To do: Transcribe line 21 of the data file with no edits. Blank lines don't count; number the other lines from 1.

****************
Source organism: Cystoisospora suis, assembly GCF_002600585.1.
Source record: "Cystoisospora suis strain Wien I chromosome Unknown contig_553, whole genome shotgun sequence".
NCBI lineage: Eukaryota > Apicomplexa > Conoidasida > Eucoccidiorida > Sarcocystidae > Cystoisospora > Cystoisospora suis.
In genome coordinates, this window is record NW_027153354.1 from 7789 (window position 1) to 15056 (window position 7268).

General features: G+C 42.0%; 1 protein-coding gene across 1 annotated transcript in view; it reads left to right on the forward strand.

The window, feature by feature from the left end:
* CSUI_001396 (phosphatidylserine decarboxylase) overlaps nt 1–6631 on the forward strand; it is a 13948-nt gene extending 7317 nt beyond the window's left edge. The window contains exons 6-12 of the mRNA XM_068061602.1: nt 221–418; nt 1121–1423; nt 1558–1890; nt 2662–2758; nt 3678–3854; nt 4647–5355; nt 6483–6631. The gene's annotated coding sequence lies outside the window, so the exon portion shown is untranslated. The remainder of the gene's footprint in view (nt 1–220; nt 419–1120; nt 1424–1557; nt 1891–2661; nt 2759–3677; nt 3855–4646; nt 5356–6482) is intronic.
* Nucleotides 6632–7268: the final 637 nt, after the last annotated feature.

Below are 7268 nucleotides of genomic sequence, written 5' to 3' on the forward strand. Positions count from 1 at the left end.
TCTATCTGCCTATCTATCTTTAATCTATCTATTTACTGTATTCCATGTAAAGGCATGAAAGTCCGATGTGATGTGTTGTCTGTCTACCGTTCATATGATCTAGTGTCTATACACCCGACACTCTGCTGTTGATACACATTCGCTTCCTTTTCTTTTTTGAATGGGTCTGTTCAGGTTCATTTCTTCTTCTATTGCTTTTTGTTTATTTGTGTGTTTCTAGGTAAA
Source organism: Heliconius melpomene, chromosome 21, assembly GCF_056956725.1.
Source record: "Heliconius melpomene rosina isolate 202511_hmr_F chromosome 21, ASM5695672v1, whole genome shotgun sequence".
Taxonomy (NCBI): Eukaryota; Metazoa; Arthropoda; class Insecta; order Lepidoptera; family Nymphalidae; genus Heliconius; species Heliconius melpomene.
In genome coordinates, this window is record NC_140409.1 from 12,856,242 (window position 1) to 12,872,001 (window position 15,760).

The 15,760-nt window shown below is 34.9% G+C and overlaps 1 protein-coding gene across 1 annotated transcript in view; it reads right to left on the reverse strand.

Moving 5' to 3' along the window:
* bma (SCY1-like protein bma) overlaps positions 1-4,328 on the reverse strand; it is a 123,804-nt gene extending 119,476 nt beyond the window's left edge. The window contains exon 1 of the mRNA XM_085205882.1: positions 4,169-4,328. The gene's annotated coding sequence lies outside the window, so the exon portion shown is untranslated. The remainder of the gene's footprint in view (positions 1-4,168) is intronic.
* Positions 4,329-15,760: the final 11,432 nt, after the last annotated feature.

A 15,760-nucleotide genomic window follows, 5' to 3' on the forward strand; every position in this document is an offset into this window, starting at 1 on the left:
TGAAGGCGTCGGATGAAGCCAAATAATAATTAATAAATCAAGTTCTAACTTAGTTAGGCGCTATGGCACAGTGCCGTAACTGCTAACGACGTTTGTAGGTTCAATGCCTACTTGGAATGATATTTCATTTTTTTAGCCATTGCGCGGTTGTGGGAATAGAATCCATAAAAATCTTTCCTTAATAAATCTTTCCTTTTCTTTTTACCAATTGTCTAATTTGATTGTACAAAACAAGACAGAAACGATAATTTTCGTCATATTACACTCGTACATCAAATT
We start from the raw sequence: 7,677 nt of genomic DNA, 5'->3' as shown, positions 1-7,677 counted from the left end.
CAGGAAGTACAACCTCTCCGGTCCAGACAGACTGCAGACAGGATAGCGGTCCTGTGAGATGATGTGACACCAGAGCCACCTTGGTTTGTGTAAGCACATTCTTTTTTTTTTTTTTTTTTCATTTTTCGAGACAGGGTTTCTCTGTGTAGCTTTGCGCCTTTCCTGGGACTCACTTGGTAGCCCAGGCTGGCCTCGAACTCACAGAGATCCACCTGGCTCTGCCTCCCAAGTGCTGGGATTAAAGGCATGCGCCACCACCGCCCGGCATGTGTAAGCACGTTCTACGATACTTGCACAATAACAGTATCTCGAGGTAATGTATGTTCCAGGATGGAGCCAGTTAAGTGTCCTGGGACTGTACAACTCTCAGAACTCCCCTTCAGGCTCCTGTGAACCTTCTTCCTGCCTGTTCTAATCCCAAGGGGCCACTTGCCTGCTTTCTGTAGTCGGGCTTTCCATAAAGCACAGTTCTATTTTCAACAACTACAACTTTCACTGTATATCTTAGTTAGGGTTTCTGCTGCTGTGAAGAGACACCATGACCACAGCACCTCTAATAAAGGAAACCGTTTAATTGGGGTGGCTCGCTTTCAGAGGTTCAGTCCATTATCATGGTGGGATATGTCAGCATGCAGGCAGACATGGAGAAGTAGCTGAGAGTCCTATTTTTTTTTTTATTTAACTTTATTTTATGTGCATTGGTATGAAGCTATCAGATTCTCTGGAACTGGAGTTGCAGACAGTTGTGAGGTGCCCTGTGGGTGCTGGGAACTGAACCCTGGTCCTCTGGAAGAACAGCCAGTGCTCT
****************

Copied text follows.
We start from the raw sequence: 7,677 nt of genomic DNA, 5'->3' as shown, positions 1-7,677 counted from the left end.